From January 1, 2012 ThyssenKrupp Steel Europe AG will be funding a group of young researchers from Ruhr University Bochum. The computer scientists and mathematicians will carry out research jointly with the Interdisciplinary Centre for Advanced Materials Simulation (ICAMS) over a period of six years. The goal is to implement the materials models and simulations developed by ICAMS as efficiently as possible on high-performance computing systems. ThyssenKrupp Steel Europe is providing funds of 1.2 million euros for this work.
Developing materials on the computer
Before a material is put to use in industry, developers test its functions and response. In the future, this will be done increasingly with the aid of efficient computer simulations. Materials scientists, physicists, chemists and engineers at ICAMS are developing models for this. Put simply, they build theoretical new materials from individual atoms and simulate how these materials would behave during processing and use. For example, they examine the correlations between the strength of an automobile component and the chemical bonds between the individual iron atoms it is made of. Such multi-scale models place immense demands on computers and algorithms.
Methods for high-performance computers
Computer simulation and modeling of materials are regarded as key future technologies. To increase speed and efficiency, ICAMS intends to also use high-performance computer systems in the future. The “High Performance Computing in Materials Science” group to be funded by ThyssenKrupp, comprising one post-doctoral researcher and several research assistants, will investigate methods to enable materials to be developed and tested on high-performance systems. The ability to model materials on the computer and reliably predict their behavior in the real world will reduce the need for time- and cost-consuming trials and allow new materials to be brought to market more quickly.
Dr. Josef König | idw
Changing the Energy Landscape: Affordable Electricity for All
20.10.2016 | Fraunhofer-Institut für Solare Energiesysteme ISE
Emmy Noether junior research group investigates new magnetic structures for spintronics applications
11.10.2016 | Johannes Gutenberg-Universität Mainz
Ultrafast lasers have introduced new possibilities in engraving ultrafine structures, and scientists are now also investigating how to use them to etch microstructures into thin glass. There are possible applications in analytics (lab on a chip) and especially in electronics and the consumer sector, where great interest has been shown.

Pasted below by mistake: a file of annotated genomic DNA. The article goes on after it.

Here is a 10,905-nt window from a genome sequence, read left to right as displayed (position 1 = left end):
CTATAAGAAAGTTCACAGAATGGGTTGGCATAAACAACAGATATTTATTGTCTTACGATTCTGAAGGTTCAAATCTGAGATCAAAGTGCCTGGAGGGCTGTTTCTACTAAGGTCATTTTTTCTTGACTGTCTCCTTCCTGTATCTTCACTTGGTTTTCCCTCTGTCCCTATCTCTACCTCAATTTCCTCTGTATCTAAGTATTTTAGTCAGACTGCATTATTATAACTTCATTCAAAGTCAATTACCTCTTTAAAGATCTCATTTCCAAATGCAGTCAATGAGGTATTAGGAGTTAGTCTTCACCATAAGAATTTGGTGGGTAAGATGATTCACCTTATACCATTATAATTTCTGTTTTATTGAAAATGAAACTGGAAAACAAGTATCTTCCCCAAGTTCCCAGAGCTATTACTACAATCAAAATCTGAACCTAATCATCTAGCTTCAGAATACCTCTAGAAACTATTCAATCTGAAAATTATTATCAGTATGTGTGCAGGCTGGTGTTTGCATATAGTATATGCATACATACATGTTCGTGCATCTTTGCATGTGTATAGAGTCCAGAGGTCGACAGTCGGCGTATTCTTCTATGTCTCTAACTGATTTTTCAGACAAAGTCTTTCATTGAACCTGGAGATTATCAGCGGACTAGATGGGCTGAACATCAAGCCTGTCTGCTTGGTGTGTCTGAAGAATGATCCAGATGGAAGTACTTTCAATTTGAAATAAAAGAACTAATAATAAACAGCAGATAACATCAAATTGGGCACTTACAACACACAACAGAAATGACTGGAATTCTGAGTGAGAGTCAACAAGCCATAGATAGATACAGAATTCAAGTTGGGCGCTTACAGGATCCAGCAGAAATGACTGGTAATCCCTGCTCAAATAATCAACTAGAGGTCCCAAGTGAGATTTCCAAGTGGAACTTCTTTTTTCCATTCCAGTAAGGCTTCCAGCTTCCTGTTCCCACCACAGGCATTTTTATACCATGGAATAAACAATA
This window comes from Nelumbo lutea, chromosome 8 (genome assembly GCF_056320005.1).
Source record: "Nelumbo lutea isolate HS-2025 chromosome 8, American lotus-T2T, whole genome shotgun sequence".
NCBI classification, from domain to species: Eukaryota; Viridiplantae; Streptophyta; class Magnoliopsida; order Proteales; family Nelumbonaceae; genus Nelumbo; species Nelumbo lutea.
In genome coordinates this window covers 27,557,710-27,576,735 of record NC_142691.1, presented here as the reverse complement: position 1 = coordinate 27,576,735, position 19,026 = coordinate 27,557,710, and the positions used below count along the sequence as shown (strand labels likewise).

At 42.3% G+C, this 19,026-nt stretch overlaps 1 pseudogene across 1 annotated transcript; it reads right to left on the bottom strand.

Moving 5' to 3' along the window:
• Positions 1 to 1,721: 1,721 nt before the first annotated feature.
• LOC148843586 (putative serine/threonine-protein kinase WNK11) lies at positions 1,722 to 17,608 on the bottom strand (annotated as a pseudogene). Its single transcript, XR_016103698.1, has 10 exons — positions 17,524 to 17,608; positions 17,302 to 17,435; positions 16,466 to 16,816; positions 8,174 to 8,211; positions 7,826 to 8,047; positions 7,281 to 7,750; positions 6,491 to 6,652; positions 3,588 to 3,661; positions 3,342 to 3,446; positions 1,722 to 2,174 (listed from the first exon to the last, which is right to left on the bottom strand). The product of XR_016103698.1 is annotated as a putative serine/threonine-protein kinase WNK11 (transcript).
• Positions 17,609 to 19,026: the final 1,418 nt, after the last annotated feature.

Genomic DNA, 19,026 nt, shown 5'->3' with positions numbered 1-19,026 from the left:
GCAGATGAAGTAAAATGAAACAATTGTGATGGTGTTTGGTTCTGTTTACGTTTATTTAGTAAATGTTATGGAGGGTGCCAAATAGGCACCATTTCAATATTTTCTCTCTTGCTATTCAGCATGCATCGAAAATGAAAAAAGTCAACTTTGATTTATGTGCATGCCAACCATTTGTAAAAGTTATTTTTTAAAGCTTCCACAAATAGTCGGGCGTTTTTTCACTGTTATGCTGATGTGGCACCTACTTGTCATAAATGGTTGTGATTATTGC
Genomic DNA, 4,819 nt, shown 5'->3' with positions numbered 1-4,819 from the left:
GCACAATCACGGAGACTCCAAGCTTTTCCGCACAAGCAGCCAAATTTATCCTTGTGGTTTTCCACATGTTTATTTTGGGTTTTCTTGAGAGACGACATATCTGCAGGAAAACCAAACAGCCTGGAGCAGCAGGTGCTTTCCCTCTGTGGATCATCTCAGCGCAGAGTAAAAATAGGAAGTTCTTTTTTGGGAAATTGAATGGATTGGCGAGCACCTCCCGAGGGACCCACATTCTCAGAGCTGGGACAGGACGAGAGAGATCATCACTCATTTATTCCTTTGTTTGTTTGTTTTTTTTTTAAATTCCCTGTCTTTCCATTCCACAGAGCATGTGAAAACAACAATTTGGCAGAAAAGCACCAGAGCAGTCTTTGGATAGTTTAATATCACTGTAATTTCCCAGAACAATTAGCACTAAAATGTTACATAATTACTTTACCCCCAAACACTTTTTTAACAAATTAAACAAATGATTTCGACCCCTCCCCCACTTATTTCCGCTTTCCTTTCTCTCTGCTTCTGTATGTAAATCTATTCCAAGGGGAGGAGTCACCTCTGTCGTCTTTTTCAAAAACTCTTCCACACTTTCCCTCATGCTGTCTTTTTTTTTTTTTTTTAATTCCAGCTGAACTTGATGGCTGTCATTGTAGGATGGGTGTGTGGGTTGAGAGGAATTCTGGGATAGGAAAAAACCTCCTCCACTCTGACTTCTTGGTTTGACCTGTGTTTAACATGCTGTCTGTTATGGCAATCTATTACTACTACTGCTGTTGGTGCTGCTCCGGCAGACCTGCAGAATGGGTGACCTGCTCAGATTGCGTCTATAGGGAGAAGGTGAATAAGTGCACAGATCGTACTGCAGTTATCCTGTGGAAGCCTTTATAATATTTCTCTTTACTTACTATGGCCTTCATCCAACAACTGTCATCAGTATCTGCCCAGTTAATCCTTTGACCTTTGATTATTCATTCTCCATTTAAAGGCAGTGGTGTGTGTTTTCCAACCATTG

This new method was born of a surprising phenomenon: irradiating glass in a particular way with an ultrafast laser has the effect of making the glass up to a...
Terahertz excitation of selected crystal vibrations leads to an effective magnetic field that drives coherent spin motion
Controlling functional properties by light is one of the grand goals in modern condensed matter physics and materials science. A new study now demonstrates how...
Researchers from the Institute for Quantum Computing (IQC) at the University of Waterloo led the development of a new extensible wiring technique capable of controlling superconducting quantum bits, representing a significant step towards to the realization of a scalable quantum computer.
"The quantum socket is a wiring method that uses three-dimensional wires based on spring-loaded pins to address individual qubits," said Jeremy Béjanin, a PhD...
In a paper in Scientific Reports, a research team at Worcester Polytechnic Institute describes a novel light-activated phenomenon that could become the basis for applications as diverse as microscopic robotic grippers and more efficient solar cells.
A research team at Worcester Polytechnic Institute (WPI) has developed a revolutionary, light-activated semiconductor nanocomposite material that can be used...
By forcefully embedding two silicon atoms in a diamond matrix, Sandia researchers have demonstrated for the first time on a single chip all the components needed to create a quantum bridge to link quantum computers together.
"People have already built small quantum computers," says Sandia researcher Ryan Camacho. "Maybe the first useful one won't be a single giant quantum computer...
14.10.2016 | Event News
14.10.2016 | Event News
12.10.2016 | Event News
26.10.2016 | Physics and Astronomy
26.10.2016 | Earth Sciences
25.10.2016 | Earth Sciences